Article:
The development in Acton is the latest step to address emergency housing in the capital. London needs 66,000 new homes a year to meet growing needs and many of the spaces to build on are complex brownfield sites. Added to this 14,400 households between April and June 2017 were considered homeless and 78,000 households in the same period in temporary accommodation, up 7% from the previous year.
Meath Court, Hope Gardens in Acton is a 60 apartment development created using offsite manufactured homes (OSM). The development includes communal space, onsite management office, laundry and refuse storage and will house young families and low-income individuals in need of immediate emergency accommodation.
The Acton development was constructed in 24 weeks by property company, QED and is made up of a kit of moveable and reusable parts of UK produced shipping containers, providing an immediate solution to the short-term accommodation need.
Ross Gilbert, Managing Director, of Property Company QED said: “We are committed to playing our part in addressing the housing crisis. We need short, medium and long term solutions and Meath Court is a short term solution to emergency accommodation.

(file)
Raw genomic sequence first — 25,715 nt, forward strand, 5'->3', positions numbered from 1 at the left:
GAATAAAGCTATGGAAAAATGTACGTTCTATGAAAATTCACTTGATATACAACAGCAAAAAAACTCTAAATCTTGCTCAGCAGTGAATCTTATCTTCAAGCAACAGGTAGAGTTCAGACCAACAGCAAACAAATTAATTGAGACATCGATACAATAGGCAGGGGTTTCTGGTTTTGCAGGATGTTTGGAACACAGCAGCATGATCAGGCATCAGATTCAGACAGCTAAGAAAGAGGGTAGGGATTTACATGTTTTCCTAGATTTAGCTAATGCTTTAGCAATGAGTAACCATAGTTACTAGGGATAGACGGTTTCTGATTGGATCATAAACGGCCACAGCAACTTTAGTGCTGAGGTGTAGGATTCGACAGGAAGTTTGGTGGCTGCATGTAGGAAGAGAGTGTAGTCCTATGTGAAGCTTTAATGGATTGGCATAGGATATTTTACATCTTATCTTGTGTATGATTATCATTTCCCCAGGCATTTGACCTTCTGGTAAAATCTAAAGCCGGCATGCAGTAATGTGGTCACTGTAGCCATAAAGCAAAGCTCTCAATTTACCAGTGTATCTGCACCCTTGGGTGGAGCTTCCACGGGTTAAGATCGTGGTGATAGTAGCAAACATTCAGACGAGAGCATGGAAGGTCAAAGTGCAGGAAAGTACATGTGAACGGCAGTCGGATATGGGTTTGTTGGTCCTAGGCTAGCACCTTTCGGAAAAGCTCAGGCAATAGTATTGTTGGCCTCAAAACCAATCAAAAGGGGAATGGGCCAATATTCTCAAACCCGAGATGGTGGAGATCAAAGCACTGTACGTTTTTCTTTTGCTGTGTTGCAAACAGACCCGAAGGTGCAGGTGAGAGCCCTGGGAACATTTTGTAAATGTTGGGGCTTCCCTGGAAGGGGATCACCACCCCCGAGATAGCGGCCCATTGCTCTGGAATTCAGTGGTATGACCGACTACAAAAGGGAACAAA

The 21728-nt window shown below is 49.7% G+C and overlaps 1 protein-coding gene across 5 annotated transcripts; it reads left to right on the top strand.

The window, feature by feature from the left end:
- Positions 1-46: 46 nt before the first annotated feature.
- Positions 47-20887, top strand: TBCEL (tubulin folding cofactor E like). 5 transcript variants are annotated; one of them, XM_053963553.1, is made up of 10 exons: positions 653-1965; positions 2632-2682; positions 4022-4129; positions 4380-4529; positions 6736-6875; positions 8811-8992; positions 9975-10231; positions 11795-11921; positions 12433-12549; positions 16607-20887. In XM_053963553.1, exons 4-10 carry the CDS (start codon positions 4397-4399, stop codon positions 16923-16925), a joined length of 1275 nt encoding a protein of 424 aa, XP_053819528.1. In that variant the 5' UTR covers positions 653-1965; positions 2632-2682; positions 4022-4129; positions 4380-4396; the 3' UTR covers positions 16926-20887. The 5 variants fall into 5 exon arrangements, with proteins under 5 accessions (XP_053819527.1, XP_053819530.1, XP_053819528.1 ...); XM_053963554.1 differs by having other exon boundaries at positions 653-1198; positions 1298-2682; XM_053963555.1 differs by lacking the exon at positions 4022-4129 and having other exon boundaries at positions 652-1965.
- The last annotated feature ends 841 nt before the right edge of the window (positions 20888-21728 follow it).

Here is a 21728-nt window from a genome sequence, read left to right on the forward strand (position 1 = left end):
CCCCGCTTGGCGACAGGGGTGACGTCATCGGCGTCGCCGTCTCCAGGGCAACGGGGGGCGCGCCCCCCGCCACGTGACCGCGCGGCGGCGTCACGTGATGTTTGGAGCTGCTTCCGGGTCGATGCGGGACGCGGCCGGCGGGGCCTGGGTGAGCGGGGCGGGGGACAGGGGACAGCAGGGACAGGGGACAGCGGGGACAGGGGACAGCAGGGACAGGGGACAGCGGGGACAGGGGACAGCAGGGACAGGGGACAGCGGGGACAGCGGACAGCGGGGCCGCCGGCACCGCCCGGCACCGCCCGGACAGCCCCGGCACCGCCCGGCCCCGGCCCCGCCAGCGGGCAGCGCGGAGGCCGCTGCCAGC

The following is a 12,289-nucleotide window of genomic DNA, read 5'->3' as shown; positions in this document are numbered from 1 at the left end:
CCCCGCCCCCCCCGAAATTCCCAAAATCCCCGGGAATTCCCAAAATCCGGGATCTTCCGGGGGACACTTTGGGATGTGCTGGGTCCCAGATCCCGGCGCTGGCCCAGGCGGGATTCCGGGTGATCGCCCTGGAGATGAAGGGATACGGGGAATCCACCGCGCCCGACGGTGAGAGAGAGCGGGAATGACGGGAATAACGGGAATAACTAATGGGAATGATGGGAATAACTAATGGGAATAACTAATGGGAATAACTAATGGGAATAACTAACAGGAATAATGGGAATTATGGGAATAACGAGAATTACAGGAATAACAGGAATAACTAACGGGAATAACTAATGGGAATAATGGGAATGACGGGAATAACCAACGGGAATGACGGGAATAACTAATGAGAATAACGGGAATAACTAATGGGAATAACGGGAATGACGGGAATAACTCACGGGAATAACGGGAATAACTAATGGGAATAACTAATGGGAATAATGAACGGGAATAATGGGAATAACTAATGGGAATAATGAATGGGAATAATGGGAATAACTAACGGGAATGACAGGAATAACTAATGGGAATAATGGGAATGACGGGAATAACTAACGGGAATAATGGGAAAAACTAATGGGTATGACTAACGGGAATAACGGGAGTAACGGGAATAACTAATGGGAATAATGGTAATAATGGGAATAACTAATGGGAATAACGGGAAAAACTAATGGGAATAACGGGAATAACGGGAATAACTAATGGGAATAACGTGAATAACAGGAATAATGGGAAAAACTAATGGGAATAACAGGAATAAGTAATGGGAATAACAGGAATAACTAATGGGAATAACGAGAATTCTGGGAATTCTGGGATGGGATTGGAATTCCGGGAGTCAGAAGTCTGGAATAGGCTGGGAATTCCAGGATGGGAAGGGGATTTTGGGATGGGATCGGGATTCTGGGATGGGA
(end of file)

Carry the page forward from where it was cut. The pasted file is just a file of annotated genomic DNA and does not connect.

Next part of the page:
“Throughout the planning and public consultation of the development we have ensured that Meath Court provides emergency accommodation that has its own kitchen, bathroom and front door which is safe and secure, all features that many emergency accommodation solutions don’t provide.
“Meath Court is made up of a kit of moveable and reusable parts of UK produced shipping containers, on a redundant urban site whilst more permanent developments are underway.”
Ealing Council has 2242 households residing in temporary accommodation and a steady decline in the availability of suitable options, particularly in-borough. Hope Gardens was previously an underused brownfield site in Ealing which has been identified for long term redevelopment post 2024.
Councillor Julian Bell, Leader of Ealing Council, said: “Ealing Council has been proactive about the situation and have had to find another source of housing as there has been an increase in residents asking for assistance. Working with QED allows the council to move residents in need into a new form of temporary accommodation until longer term options become available.
“As we all know, the housing crisis in the capital is increasingly becoming worse as stated in the recently published draft London Plan and the council is exploring all options to keep on top of the growing demand.”
Meath Court, Hope Gardens is the second joint venture between QED and Ealing Council following the successful opening of Marston Court in April 2017.